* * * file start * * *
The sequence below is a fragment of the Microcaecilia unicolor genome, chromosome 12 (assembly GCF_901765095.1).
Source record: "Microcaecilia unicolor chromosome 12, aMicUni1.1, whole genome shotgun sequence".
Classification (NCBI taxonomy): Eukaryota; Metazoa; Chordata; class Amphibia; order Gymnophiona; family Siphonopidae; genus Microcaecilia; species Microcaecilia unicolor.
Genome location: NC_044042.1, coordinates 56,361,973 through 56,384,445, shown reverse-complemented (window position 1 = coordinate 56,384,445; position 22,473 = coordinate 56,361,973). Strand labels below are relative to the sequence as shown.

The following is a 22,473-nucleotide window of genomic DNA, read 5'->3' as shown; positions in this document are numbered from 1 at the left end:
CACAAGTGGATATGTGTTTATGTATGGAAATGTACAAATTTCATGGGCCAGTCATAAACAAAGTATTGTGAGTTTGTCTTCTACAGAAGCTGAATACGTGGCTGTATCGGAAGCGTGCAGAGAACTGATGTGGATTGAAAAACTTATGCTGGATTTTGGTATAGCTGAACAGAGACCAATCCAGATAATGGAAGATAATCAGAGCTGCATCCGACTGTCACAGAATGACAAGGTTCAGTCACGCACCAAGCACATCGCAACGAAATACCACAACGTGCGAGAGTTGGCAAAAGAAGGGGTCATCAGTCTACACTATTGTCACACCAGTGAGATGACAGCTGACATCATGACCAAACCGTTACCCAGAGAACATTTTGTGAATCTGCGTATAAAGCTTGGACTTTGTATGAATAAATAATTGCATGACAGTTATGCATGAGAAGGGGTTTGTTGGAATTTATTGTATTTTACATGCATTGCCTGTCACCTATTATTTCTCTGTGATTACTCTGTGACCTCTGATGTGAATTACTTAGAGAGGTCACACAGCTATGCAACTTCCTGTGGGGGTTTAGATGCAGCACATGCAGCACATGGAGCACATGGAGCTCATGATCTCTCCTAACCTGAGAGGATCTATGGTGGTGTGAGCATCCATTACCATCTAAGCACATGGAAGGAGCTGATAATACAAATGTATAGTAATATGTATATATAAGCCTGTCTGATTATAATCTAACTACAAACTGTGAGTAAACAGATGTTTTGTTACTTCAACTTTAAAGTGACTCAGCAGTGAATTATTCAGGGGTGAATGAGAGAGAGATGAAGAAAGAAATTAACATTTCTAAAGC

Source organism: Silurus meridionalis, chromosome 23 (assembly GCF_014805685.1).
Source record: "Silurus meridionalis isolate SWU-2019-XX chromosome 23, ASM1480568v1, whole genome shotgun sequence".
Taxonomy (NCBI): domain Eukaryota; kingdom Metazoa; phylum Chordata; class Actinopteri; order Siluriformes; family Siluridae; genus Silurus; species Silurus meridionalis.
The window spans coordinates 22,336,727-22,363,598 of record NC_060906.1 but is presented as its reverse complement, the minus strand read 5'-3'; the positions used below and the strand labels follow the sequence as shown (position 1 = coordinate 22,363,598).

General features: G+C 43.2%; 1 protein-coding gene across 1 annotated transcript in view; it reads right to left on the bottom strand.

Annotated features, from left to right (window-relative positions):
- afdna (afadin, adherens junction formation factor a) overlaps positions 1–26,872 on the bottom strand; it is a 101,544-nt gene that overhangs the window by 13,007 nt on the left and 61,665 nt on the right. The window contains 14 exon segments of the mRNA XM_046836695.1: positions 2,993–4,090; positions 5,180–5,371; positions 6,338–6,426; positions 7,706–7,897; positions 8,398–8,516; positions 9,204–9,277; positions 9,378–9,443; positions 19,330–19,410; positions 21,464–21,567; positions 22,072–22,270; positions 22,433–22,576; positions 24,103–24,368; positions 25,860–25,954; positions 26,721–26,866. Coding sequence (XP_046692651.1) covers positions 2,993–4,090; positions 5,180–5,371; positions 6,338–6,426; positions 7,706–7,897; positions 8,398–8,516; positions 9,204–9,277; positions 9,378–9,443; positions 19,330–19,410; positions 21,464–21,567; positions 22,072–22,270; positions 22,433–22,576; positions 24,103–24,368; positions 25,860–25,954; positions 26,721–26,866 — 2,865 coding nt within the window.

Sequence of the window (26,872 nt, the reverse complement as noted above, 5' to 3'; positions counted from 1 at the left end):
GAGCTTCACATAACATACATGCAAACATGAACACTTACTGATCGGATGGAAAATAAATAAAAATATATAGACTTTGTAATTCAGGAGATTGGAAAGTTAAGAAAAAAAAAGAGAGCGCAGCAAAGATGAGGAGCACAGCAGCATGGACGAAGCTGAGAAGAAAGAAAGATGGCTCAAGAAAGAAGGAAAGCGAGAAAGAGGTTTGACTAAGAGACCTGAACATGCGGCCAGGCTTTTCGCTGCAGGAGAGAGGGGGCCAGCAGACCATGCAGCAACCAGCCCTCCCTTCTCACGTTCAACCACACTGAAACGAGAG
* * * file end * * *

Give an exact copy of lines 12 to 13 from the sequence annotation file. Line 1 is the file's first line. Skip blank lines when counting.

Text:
Annotated features, from left to right (window-relative positions):
- afdna (afadin, adherens junction formation factor a) overlaps positions 1–26,872 on the bottom strand; it is a 101,544-nt gene that overhangs the window by 13,007 nt on the left and 61,665 nt on the right. The window contains 14 exon segments of the mRNA XM_046836695.1: positions 2,993–4,090; positions 5,180–5,371; positions 6,338–6,426; positions 7,706–7,897; positions 8,398–8,516; positions 9,204–9,277; positions 9,378–9,443; positions 19,330–19,410; positions 21,464–21,567; positions 22,072–22,270; positions 22,433–22,576; positions 24,103–24,368; positions 25,860–25,954; positions 26,721–26,866. Coding sequence (XP_046692651.1) covers positions 2,993–4,090; positions 5,180–5,371; positions 6,338–6,426; positions 7,706–7,897; positions 8,398–8,516; positions 9,204–9,277; positions 9,378–9,443; positions 19,330–19,410; positions 21,464–21,567; positions 22,072–22,270; positions 22,433–22,576; positions 24,103–24,368; positions 25,860–25,954; positions 26,721–26,866 — 2,865 coding nt within the window.